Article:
I ended up in Asia working for a non-profit where I designed and facilitated leadership development programs for the top international schools in the world. Through this work, I became connected to some amazing people working on the concept of ‘Learning Service’ (more to come on this later). I spent two years, living in Asia with this job, and then went onto spend the next three years working at Florida State University, where I ran programs and taught classes to provide culturally immersive experiences for students there.
After many years of learning about these issues of aid and service abroad, and witnessing them for myself around the world, I wanted to engage in real, honest conversations about these topics with young people who intended to do what I did when I was 23 and went to Tanzania. Through my role at Florida State University, I started working with a student-run NGO that sent students on service trips abroad each summer. These negative impacts were being repeated, especially through their education-focused projects. They told me about one place they worked in Uganda where volunteers came from France for two weeks to “teach” and did nothing but play games with the children.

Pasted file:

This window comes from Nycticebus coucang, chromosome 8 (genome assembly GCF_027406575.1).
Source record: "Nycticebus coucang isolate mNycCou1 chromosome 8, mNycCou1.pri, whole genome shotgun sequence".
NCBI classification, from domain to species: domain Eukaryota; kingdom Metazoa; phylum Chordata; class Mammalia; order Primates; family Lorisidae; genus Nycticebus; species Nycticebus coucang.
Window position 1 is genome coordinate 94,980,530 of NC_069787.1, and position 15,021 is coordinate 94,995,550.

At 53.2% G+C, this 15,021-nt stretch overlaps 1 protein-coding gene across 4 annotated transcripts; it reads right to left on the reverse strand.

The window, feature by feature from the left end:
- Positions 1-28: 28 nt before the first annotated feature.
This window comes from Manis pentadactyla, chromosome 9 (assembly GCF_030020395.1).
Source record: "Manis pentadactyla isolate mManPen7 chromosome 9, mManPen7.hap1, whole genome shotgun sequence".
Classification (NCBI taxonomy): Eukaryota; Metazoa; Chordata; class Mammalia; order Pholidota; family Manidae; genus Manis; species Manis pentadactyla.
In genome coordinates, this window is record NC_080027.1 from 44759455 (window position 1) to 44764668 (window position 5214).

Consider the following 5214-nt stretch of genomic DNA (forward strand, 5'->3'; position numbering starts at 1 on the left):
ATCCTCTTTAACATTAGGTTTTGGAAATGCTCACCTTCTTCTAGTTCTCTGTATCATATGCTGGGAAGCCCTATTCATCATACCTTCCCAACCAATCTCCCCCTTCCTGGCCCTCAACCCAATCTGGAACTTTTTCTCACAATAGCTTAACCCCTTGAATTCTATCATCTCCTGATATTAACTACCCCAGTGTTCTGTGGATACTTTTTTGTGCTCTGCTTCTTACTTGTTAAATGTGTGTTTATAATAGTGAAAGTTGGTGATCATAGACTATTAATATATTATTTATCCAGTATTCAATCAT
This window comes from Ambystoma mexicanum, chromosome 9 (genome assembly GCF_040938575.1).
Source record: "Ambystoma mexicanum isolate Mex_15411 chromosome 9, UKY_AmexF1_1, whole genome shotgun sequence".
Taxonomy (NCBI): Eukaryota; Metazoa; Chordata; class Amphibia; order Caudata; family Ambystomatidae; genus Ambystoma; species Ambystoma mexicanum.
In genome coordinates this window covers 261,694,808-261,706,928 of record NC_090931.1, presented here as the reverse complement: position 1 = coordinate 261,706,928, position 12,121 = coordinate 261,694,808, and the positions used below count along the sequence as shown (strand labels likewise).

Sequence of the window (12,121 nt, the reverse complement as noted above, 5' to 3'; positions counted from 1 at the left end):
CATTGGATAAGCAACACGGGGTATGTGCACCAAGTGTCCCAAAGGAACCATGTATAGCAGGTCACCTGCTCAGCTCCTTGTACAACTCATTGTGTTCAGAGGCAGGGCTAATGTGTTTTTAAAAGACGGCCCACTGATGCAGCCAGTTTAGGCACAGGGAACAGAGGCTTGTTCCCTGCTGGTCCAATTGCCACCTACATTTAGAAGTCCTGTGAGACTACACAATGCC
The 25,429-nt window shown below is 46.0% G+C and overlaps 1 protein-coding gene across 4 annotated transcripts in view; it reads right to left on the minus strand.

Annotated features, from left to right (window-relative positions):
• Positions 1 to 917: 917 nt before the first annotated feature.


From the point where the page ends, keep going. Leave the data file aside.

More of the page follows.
When one group like this comes after another, how are these kids receiving any education at all? And schools and organizations continue to seek out these volunteer because systems of dependency have been created. Why pay teachers when “teachers” will come for free? Some of the students I worked with were going to teach at a school in Cambodia. They would raise approximately $3,000+ via GoFundMe and other platforms in order to pay for their 2-month summer experience. That is the annual salary of a local teacher in Cambodia. An inexperienced, unqualified Westerner can make about $1,000/month teaching there. So for each volunteer this organization sends abroad to teach for two months, they could instead raise that money and pay for a local, qualified teacher to work for a whole year. And what you could make getting paid to teach there for one year with zero qualifications could give a local, trained and qualified person a job for four years.